G.O.P. propagandists notwithstanding, Christie’s appeal does not prove that New Jersey (and therefore the country) has “turned to the right.” It does prove that people want a leader with a strong voice, even if only to argue with it.
No one expects Obama to imitate Christie’s in-your-face, bull-in-the-china-shop shtick. But they have waited in vain for him to stand firm on what matters to him and to the country rather than forever attempting to turn non-argumentative reasonableness into its own virtuous reward. It’s clear now the shellacking was not the hoped-for wake-up call. For starters, Obama might have robustly challenged the election story line pushed by the G.O.P. both before and after Nov. 2 — that deficit eradication and tax cuts for all are voters’ No. 1 priority. Repeating it constantly — as McConnell and John Boehner do, brilliantly — does not make it true. But the myth becomes reality if there’s no leader to trumpet the counternarrative.
In the summer before the election, the NBC News/Wall Street Journal poll (of June 21) found that only 15 percent of respondents thought the deficit should be the government’s top priority (behind jobs and economic growth, at 33 percent); the Washington Post/ABC News survey just a week before Election Day found that only 7 percent chose the deficit as the most important issue influencing their vote (again well behind the economy, at 37 percent). After constant G.O.P. fear-mongering about the budget — some of it echoed, rather than countered, by Obama — deficit reduction did jump to first place in Nov. 2 exit polls as voters’ highest priority for the next Congress. The disciplined Republican message had turned the deficit into a catchall synonym for America’s entire economic health. But at 40 percent, deficit reduction still was neck and neck with “spending to create jobs” (37 percent). Cutting taxes was chosen by only 18 percent.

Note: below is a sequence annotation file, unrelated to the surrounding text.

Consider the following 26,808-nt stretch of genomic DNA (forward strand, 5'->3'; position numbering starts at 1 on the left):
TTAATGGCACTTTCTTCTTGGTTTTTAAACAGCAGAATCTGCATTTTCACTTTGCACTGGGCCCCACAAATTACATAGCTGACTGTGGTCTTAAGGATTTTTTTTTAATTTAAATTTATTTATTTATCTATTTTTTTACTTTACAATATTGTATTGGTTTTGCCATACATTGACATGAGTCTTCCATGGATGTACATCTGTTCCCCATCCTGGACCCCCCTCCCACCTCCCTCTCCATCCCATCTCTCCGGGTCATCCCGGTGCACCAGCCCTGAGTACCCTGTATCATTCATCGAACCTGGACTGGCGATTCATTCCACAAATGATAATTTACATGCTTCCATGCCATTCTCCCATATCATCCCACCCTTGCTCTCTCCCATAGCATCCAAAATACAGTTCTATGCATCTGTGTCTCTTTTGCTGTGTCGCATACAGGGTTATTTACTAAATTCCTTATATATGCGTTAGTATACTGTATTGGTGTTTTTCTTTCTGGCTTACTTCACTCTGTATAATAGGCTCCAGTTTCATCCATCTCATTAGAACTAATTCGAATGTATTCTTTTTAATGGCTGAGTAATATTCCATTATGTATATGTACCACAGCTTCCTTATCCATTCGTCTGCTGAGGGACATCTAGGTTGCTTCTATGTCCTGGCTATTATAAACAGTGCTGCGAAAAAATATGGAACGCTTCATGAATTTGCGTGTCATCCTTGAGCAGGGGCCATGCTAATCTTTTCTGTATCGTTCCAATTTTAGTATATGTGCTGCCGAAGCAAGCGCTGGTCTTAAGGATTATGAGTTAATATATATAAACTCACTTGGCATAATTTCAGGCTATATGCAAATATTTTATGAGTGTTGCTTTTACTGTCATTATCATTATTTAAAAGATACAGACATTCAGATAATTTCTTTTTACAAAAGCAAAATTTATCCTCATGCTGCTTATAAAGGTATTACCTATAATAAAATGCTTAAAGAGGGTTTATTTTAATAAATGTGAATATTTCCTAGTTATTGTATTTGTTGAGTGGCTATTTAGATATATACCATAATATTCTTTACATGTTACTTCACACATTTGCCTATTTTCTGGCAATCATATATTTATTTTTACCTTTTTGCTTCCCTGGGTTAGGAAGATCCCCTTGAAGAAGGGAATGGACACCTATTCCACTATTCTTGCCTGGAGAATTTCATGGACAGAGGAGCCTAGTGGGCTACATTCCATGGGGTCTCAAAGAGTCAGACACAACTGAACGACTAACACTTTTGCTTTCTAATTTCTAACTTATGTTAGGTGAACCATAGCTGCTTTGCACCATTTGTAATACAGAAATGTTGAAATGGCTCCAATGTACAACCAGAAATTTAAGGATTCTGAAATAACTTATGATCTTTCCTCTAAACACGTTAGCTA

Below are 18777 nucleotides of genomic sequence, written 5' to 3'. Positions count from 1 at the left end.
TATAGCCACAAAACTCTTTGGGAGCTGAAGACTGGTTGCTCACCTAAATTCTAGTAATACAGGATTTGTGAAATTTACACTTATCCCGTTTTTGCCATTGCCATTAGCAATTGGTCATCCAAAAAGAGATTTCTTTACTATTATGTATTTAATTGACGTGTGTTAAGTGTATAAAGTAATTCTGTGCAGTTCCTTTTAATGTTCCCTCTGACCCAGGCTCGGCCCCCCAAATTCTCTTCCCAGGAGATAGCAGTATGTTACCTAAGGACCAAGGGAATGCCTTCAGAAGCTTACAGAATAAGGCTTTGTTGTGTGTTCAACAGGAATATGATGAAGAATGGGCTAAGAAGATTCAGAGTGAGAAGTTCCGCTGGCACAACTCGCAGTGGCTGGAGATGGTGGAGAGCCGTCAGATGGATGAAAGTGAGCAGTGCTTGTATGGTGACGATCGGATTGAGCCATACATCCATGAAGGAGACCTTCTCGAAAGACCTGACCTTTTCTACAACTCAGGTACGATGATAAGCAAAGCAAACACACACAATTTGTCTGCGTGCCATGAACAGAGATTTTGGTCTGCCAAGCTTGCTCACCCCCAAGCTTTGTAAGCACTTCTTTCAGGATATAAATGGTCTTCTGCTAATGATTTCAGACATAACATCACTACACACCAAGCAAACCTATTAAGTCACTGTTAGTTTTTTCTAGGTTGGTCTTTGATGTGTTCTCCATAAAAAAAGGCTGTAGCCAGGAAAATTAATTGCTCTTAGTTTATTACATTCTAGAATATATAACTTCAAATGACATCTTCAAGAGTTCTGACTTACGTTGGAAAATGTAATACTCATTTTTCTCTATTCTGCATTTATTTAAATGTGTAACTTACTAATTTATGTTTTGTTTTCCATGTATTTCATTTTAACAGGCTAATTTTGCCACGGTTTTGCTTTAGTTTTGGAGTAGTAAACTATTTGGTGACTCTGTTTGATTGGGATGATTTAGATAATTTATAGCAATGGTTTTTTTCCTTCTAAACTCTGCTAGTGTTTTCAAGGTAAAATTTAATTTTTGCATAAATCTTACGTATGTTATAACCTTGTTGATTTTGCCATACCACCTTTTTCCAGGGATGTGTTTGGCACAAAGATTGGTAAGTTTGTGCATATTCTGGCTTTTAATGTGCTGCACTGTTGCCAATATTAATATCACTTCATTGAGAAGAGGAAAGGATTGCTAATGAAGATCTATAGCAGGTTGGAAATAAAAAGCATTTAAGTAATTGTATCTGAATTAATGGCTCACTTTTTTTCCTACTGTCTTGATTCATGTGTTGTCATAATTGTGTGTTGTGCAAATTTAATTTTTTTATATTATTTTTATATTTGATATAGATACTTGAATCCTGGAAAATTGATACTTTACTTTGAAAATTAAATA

We’re now at the brink of a new economic disaster that will eventually yank a chicken out of every pot. The Center on Budget and Policy Priorities calculates that the extended Bush-era tax cuts will contribute by far the largest share to the next decade’s deficits — ahead of the recession’s drain on tax revenues, Iraq and Afghanistan war spending, TARP and Obama’s stimulus. The new Congress’s plan to block any governmental intervention on behalf of 15 million-plus jobless Americans guarantees that the unemployment rate, back up to 9.8 percent as of Friday, will remain intractable too.
Obama should have pounded home the case against profligate tax cuts for the wealthiest before the Democrats lost the Senate. Even now Warren Buffett — not a socialist, by the way — is making the case with a Christie-esque directness that usually eludes the president. “The rich are always going to say that, you know, just give us more money and we’ll all go out and spend more, and then it will trickle down to the rest of you,” he told Christiane Amanpour on “This Week” last Sunday. “But that has not worked the last 10 years, and I hope the American public is catching on.”
Everyone will have caught on by 2012, but that will be too late for many jobless Americans, let alone for Obama. As the economics commentator Jeff Madrick wrote in The Huffington Post, the unemployment rate has been above 7 percent only four times in a presidential election year since World War II — and in three of the four the incumbent lost (Ford, Carter, the first Bush). Reagan did win in 1984 with an unemployment rate of 7.2 percent, but the rate was falling rapidly (from a high of 10.8 two years earlier), and Reagan was as clear-cut in his leadership as Christie (only nicer).
But as Madrick adds, there has never been a sitting president over that period who has had to run with an unemployment rate as high as 8 percent — which is precisely where the Fed’s most recent forecasts predict the rate could be mired when Obama faces the voters again in 2012. You’d think he’d be one Stockholm Syndrome victim with every incentive to break out.